The decision was highly controversial, and in the end, it created a stir like nothing in recent time about a coach's decision in a key game like the one played that Sunday night in Indianapolis. It was billed as "The Game Of The Decade."
Belichick has been rolled over the coals because the Pats failed to make the necessary two yards for the first down. At least that is according to what the on-field officials determined as they handed the ball, and eventual victory, over to the Colts.
Truth be told, as you watch the video linked below, the Patriots did in fact make the first down. The video will prove it.
At the end of the play the scoreboard clock read 1:57. For some unknown reason, the on-field officials had the clock reset to 2:00. As we know, the decision whether to look at a play rests with the NFL officials in the booth for the final two minutes of the first half and the fourth quarter.
Here is the link to the video. Watch it, slow it down, stop and start it, and you will see the truth that the Patriots did in fact make the first down.
The video clearly shows the following:
Faulk did, in fact, bobble the ball, slightly as was suggested. The bobble happened when he had his left foot down, short of the first down.
The video then goes on to show that he gained full possession at a time when his right foot was on the ground, well past the first down marker. It was then that he was pushed back by the Colts defender.
The fact that the official did not give him the forward progress vexed me, but not as much as what did NOT happen after that. That would be the review by the booth officials where the clock was reset from 1:57 to 2:00. The way the replay rule reads, it says that the booth officials have the option of having an official review in the last two minutes. That, to me, would include from when the clock reads 2:00 on down to 0.00
This was considered to be a key game. In fact, it was being billed as the game of the decade in some quarters.
That being so, the officials both on the field and in the booth should have done anything and everything to ensure that the final outcome was not determined by an incorrect call.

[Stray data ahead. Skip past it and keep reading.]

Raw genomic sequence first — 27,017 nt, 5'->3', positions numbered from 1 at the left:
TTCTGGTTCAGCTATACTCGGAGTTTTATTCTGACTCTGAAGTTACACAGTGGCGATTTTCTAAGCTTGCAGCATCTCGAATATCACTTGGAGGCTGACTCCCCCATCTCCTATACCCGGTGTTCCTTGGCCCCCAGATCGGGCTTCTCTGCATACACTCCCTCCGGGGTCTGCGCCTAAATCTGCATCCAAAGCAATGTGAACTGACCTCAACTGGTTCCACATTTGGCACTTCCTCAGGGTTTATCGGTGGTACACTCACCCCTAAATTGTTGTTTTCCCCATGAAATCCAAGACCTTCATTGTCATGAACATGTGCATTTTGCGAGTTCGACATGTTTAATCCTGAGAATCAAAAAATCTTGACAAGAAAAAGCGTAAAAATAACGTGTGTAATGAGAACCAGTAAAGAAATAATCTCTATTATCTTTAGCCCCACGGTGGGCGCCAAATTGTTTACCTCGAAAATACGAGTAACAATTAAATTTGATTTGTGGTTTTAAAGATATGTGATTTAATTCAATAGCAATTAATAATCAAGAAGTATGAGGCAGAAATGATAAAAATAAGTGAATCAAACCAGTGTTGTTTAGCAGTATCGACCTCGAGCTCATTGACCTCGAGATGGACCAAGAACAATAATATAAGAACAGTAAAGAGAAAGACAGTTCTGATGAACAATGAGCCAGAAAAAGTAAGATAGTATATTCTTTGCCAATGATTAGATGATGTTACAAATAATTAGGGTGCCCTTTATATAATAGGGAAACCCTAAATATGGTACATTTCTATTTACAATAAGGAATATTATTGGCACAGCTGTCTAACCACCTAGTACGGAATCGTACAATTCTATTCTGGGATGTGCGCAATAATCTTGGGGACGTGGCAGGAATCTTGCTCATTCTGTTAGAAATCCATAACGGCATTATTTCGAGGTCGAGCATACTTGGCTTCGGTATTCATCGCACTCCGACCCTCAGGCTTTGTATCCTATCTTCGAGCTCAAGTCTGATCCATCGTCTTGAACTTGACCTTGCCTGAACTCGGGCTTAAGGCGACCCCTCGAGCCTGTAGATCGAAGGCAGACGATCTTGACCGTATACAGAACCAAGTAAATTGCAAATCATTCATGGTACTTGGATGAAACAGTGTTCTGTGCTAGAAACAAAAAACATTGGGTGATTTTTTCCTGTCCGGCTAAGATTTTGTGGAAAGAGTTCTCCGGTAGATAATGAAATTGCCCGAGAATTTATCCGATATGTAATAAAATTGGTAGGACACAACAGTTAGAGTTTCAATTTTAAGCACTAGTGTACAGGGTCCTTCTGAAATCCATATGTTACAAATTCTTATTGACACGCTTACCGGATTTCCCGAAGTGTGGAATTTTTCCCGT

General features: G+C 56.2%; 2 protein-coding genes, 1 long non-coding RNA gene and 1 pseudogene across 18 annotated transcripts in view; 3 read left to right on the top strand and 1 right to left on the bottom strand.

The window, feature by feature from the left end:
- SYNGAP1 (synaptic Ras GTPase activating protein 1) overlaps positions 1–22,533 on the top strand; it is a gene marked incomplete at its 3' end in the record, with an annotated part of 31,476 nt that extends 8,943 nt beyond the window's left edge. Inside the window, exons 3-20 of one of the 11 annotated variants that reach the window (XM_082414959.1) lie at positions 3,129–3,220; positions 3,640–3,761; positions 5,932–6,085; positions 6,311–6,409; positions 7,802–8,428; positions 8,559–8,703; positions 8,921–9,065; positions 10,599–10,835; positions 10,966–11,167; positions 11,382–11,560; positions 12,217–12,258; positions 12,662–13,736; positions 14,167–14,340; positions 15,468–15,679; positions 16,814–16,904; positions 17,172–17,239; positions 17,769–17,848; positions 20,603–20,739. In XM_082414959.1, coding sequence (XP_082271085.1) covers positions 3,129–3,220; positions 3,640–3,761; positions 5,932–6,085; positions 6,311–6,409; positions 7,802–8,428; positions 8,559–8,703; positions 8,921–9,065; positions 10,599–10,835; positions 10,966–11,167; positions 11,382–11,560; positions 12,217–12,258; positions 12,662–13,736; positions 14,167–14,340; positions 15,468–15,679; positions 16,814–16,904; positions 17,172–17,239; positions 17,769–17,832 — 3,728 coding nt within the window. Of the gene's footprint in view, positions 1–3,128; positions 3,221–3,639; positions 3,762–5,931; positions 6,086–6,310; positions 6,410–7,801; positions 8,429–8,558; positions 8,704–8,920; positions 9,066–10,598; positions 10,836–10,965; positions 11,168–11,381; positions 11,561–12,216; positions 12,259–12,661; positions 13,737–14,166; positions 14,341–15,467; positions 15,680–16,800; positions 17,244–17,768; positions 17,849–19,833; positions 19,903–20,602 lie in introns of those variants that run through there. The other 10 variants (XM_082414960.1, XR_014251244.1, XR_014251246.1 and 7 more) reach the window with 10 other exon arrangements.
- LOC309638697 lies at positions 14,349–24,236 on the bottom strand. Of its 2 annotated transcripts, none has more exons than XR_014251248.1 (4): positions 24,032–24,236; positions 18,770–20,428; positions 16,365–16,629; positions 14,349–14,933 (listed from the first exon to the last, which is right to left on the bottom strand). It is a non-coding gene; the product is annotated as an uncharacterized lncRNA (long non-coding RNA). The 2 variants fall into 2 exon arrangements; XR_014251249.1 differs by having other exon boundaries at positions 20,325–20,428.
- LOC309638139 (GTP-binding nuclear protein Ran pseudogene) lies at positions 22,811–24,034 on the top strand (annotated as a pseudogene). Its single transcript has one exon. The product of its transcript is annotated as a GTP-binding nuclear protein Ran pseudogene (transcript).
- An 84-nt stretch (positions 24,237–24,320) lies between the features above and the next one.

Even if they determined after looking at it that it was not a first down, I for one would at least felt that they did what they could. However, by not even looking at it smells to high heaven and leaves a very bitter taste.
All that I can determine is that the booth officials decided not to look at it for fear that they would have to overrule the on-field decision, and that they did not want to do that in Indy against the Colts.
Thus, they took the coward's way out.
This is yet one more example of the "Curse of the Tuck."
I believe that NFL officials are honest, and that for the most part, do the best job possible under difficult situations.
They are, however, human and human beings have a psyche. I believe that ever since that night in Foxboro when the "Tuck Rule" was legitimately used, NFL officials doing Patriot games have a psychological problem without them even realizing it. This is that in the latter stages of games, when they have the opportunity of making a decision that might aid the Patriots, they don't do it. They just allow a non-call to happen.
They psychologically have a mental block that wont let them reverse a call that would give the Patriots a late opportunity to salvage a game for fear that it would look like, once again, they were in the Patriots pockets.
So, what they do without even knowing that they are doing it, they take the coward's way out.